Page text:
Should I sell to cash in on my capital gain?

Albert Einstein called compound interest “the greatest mathematical discovery of all time”.  

I totally agree with him particularly when it comes to property investing. Compounding is like dynamite to a property portfolio where capital growth gets stronger and stronger as more and more time passes. Time being the operative word!

So the question begs, why is it that so many people don't hold property for the long term? - or better still, forever?

For instance, the stats show that around 50% of people who buy an investment property sell up in the first five years, and those who stay in the game ~72% never get past owning more than one property. And less than 1% of property investors own 5 or more properties (source:

These stats suggest that many property investors sell their properties as soon as they see a tidy capital gain on the table. Why is this? Is it from a fear that the property won't continue to grow in value? Or is it that most people want instant gratification and want to bank their capital gain right now? Or is it because they have no grand plan and it's a case of live for today as tomorrow may never come?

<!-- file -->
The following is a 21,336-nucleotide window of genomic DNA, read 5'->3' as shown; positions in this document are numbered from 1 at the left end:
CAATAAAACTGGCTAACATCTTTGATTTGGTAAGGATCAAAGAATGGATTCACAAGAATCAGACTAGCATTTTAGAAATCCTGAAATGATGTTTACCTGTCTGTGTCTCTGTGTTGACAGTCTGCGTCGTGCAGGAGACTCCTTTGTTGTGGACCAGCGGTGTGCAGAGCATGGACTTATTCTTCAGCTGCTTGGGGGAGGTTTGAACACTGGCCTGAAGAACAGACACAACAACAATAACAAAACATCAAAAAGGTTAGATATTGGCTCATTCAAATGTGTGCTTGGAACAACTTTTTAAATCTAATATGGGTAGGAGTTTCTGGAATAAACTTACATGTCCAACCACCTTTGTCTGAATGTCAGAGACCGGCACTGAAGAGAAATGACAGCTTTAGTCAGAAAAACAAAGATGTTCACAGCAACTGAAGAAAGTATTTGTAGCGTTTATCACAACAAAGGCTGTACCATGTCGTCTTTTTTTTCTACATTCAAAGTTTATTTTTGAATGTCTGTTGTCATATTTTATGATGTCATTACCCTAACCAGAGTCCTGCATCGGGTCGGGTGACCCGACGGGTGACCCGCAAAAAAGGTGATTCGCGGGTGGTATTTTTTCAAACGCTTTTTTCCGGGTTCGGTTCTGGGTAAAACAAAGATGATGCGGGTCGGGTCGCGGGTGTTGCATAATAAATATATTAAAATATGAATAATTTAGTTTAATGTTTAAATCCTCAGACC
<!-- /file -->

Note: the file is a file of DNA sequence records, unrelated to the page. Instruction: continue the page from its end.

The proven way to create (significant) wealth from property is to buy and hold. It really is the only way, unless you're a property developer or renovator, in which case you're running a business as opposed to investing.

Here's something I want you to remember... wealth is a measure of what you hold!

Of course there are times in our lives when we need to "cash in our chips" as we may need the money/cash for other things, or to put the money into other projects.